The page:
Q: The last few years have been frenetic setting up my own business. There have been a lot of long hours and stress. Now I’ve got my business to the point where it’s doing quite well, and I’d like to take a step back from the company and appoint a managing director.

In order to do this, I need someone to take on a large part of my role. I’ve identified a potential candidate among my staff, but I worry that choosing not to bring in someone from outside the company is a mistake. Are there any benefits to bringing in someone from outside?


A: Deciding to take a step back from your business can be a difficult decision, so it’s understandable that you want to make sure that you’re handing over the reins to someone capable.


There are pluses to bringing new blood into an organisation. They can bring different skillsets to the table, which can be extra important if you’re looking to expand the scope of your business or move into new markets. A fresh perspective can do wonders for a business, as the right candidate can see areas for improvement that are easier for an outsider to pinpoint.


But there are downsides to external hires. Looking outside of the company can damage morale, especially in small companies. Recruiting externally can be an expensive undertaking. Training an outsider is going to take longer than training an individual who has a working knowledge of your business.  Also, with all external hires there is the risk that the candidate will not fit within the company structure, or that they won’t like the company.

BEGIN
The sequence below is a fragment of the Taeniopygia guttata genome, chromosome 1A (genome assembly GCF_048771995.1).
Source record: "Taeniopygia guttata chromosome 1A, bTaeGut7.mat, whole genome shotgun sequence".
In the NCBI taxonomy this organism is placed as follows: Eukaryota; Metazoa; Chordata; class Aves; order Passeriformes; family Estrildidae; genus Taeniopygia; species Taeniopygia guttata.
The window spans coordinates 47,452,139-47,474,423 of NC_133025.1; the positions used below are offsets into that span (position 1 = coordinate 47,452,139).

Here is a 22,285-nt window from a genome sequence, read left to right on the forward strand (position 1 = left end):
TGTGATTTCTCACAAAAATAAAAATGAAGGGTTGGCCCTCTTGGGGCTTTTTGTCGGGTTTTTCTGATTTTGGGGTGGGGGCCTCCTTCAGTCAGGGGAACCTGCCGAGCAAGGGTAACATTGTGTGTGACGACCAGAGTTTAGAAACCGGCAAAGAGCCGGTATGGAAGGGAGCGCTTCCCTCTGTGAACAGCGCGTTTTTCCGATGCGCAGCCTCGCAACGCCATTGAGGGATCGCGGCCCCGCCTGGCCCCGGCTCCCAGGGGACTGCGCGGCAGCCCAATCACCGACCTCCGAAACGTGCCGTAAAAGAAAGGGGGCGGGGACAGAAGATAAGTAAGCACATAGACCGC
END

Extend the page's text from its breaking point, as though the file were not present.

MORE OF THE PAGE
If you can promote from within it can lead to a better working atmosphere within the company, which can have a positive effect on productivity. Existing staff already know the ropes, so you don’t need to spend as much time training them in. There are other potential financial benefits. In-house staff may be happy with a salary raise, which may not be as high as the salary you may have to offer an external candidate. Promotion from within can help foster a good atmosphere, giving staff the message that hard work is rewarded with career advancement.


External candidates are excellent when looking to expand your business, but the motivation behind this promotion/hire is for you to take a step back from the business. In those circumstances it seems like an in-house promotion would be the most straight-forward option, particularly as you’ve identified a potential candidate from your existing staff. It is important, however, to make sure that you are evaluating their skills correctly. A diligent worker does not necessarily make a good managing director, and it’s worth making a list of the key skills involved in the role and trying to see how their competencies measure up. If there is nobody in your business with the requisite skillset, then the obvious next step is to look outside the company.


Declan Dolan


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